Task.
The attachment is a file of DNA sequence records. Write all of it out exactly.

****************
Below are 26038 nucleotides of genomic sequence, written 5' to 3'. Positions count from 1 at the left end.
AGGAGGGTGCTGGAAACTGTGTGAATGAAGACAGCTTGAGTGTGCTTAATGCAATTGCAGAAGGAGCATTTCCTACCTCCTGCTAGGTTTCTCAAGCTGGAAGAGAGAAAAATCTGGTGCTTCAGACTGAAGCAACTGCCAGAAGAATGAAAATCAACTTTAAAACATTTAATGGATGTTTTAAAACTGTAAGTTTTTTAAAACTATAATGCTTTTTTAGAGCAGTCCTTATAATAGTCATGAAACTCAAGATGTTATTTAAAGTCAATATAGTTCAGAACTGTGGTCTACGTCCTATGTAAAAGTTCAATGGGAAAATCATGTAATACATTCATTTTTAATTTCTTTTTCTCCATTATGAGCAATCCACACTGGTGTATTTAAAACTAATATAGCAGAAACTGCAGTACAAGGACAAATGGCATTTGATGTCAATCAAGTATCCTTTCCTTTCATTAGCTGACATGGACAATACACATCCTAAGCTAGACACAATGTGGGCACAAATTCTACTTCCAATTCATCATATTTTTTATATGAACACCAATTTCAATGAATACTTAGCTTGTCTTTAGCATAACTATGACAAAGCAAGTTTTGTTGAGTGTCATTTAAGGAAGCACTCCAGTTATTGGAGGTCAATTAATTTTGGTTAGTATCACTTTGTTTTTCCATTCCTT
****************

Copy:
Below are 26038 nucleotides of genomic sequence, written 5' to 3'. Positions count from 1 at the left end.
AGGAGGGTGCTGGAAACTGTGTGAATGAAGACAGCTTGAGTGTGCTTAATGCAATTGCAGAAGGAGCATTTCCTACCTCCTGCTAGGTTTCTCAAGCTGGAAGAGAGAAAAATCTGGTGCTTCAGACTGAAGCAACTGCCAGAAGAATGAAAATCAACTTTAAAACATTTAATGGATGTTTTAAAACTGTAAGTTTTTTAAAACTATAATGCTTTTTTAGAGCAGTCCTTATAATAGTCATGAAACTCAAGATGTTATTTAAAGTCAATATAGTTCAGAACTGTGGTCTACGTCCTATGTAAAAGTTCAATGGGAAAATCATGTAATACATTCATTTTTAATTTCTTTTTCTCCATTATGAGCAATCCACACTGGTGTATTTAAAACTAATATAGCAGAAACTGCAGTACAAGGACAAATGGCATTTGATGTCAATCAAGTATCCTTTCCTTTCATTAGCTGACATGGACAATACACATCCTAAGCTAGACACAATGTGGGCACAAATTCTACTTCCAATTCATCATATTTTTTATATGAACACCAATTTCAATGAATACTTAGCTTGTCTTTAGCATAACTATGACAAAGCAAGTTTTGTTGAGTGTCATTTAAGGAAGCACTCCAGTTATTGGAGGTCAATTAATTTTGGTTAGTATCACTTTGTTTTTCCATTCCTT